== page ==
- Subsidies, general obligation bonds or public trusts that increase parental access to quality child care, early childhood education, pediatric care and training in parenting skills.
- Incentives for employment development workshops and respite child care that reduce the stress of families at risk for child abuse or neglect.
- An integrated behavioral health assessment and planning process that tracks children enrolled in multiple systems of care and detention and documents the outcomes and efficacy of treatment approaches.
Hmm. Mealier mush is hard to imagine. Still, it’s hard to argue against encouraging agencies that deal with children to collaborate with each other. And certainly training parents to be better caregivers to their children can’t hurt. And tracking at risk children and maintaining data on their outcomes could provide helpful information about what does and doesn’t work.
But it’s impossible to read those suggestions and conclude “now we’ve got a handle on this problem and how to solve it.” Put simply, those are the ideas of a man who doesn’t know what the problem is or the solutions to it. Again, he ought to invest 11 minutes of his time and listen to someone who does.
Is Paine aware that caseworkers have far more to do than they can possibly do well? He doesn’t mention a word about caseloads or industry standards.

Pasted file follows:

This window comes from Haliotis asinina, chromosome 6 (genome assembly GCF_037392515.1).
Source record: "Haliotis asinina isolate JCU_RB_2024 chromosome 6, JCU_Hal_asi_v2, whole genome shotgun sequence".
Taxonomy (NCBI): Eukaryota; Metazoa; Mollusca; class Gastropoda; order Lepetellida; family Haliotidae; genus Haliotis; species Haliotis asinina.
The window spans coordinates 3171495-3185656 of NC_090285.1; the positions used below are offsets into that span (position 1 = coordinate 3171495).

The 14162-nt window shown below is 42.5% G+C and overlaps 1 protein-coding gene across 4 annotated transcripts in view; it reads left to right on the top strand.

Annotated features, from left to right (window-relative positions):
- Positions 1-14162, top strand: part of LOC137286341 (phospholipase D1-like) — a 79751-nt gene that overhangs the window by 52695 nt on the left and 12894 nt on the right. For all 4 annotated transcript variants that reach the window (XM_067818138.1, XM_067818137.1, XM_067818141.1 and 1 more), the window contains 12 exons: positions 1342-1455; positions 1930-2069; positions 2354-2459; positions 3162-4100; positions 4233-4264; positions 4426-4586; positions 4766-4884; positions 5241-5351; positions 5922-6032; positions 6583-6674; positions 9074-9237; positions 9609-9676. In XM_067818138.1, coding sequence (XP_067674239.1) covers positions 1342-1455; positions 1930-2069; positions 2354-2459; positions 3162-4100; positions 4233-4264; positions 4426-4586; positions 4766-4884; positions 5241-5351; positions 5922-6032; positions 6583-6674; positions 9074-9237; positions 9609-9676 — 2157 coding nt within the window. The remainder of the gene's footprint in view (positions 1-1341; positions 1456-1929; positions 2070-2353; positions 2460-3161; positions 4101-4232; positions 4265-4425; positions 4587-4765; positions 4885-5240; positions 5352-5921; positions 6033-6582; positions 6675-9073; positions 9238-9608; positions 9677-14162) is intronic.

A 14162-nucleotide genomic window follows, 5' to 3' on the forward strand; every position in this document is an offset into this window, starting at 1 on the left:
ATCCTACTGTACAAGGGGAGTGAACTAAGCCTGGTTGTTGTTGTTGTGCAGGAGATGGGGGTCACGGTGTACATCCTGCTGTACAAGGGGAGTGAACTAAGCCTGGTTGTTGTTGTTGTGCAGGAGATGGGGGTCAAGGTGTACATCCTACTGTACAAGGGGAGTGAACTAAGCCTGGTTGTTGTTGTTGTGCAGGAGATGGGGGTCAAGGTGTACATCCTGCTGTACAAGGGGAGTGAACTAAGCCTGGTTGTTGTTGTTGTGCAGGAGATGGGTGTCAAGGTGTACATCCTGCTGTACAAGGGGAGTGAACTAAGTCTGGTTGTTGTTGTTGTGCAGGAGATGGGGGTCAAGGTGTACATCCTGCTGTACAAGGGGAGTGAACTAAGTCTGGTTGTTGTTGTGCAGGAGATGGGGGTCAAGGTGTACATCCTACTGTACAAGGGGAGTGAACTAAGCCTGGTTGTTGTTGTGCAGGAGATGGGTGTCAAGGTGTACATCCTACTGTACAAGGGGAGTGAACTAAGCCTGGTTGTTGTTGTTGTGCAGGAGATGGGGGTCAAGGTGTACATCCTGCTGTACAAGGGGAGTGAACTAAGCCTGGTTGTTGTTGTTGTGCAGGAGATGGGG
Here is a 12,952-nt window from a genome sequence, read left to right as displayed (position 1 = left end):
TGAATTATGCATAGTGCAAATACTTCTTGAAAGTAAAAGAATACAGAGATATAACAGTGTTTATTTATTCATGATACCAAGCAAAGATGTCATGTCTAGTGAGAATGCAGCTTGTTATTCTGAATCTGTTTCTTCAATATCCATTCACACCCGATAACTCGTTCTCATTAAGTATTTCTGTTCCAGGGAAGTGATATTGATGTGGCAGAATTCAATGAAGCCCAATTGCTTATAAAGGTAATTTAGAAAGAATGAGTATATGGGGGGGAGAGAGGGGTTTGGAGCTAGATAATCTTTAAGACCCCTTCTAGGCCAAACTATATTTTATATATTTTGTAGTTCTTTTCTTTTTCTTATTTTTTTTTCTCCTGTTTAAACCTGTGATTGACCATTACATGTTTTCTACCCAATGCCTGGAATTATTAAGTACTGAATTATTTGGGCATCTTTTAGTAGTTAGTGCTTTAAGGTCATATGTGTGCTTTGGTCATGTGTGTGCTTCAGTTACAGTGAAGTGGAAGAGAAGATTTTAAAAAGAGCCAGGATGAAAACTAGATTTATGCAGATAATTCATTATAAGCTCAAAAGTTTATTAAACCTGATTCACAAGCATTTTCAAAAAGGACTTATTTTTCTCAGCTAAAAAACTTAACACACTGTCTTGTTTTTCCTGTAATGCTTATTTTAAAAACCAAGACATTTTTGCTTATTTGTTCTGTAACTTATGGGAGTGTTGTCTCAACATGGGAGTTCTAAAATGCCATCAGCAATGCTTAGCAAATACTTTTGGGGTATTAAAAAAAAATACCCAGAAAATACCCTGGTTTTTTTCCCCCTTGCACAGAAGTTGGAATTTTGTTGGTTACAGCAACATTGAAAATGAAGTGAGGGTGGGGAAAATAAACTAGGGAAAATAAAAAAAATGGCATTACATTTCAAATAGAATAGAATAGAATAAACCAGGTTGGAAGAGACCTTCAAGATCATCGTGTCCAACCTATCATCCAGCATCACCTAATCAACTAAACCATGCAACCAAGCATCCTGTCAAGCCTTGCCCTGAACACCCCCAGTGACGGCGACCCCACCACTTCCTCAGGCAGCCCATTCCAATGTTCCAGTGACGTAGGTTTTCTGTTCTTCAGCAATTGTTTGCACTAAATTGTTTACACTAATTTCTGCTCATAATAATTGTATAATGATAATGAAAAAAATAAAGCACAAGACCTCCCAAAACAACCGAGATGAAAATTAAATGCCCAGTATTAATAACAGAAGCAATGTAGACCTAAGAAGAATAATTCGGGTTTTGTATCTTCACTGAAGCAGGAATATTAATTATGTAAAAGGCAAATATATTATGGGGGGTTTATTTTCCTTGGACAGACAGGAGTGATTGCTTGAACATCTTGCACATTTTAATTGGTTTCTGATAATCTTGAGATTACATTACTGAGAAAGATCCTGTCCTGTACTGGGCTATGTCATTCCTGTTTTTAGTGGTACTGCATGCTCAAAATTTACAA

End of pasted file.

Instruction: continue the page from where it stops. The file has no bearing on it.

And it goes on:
But more importantly, he nowhere mentions the problem that Tierney has seen face to face, year after year. Paine doesn’t know that foster care harms children. Of course it doesn’t do so in every case and the system is replete with parents who genuinely care about their children and do their best for them. Sometimes they provide the lifeline to children the very concept of foster care envisions.
But overwhelmingly, foster care damages children. Study after study demonstrates the fact. And, dysfunctionally, federal monetary incentives ensure that state agencies take more and more children into foster care and, once there, more and more of them are adopted by foster parents or others.
As Tierney points out, that’s the exact opposite of what should be happening. We should be bending heaven and earth to keep children in their families, intervening early to give risky parents the help they need to give their kids proper care, and using foster care as only the last resort. The fact is that children do better with their parents than with others. They’ve formed attachments to their parents that they’ll never have with anyone else. That means that separation from those parents is traumatic for them; it damages their psyches, sometimes for life.
That’s why Tierney tells us that what kids in foster care want beyond anything else is “they want to go home.” We should do everything we can to make that desire a reality. We should do that by giving parents the tools they need to parent well.
Over the last three years or so, Arizona has gone through a great upheaval in its child welfare system. It’s gone from scandal to government study to government response to shakeup. But sadly, it looks like the lessons learned have been the wrong ones. Maybe they should have asked an expert. Not just any expert, but one who doesn’t have a vested interest in the existing system. Instead of the countless hours of handwringing, instead of the millions of dollars studying the matter, maybe they should have devoted 11 minutes to what’s maybe the most important video on children’s welfare in existence.
Sadly, it seems to be too late. Tierney told us the system is self-perpetuating and she was right. Even in the face of unprecedented scandal and public incompetence on a huge scale, the system soldiers on.
It’s something Herb Paine will never tell us, either because he doesn’t know or because he’s part of the system.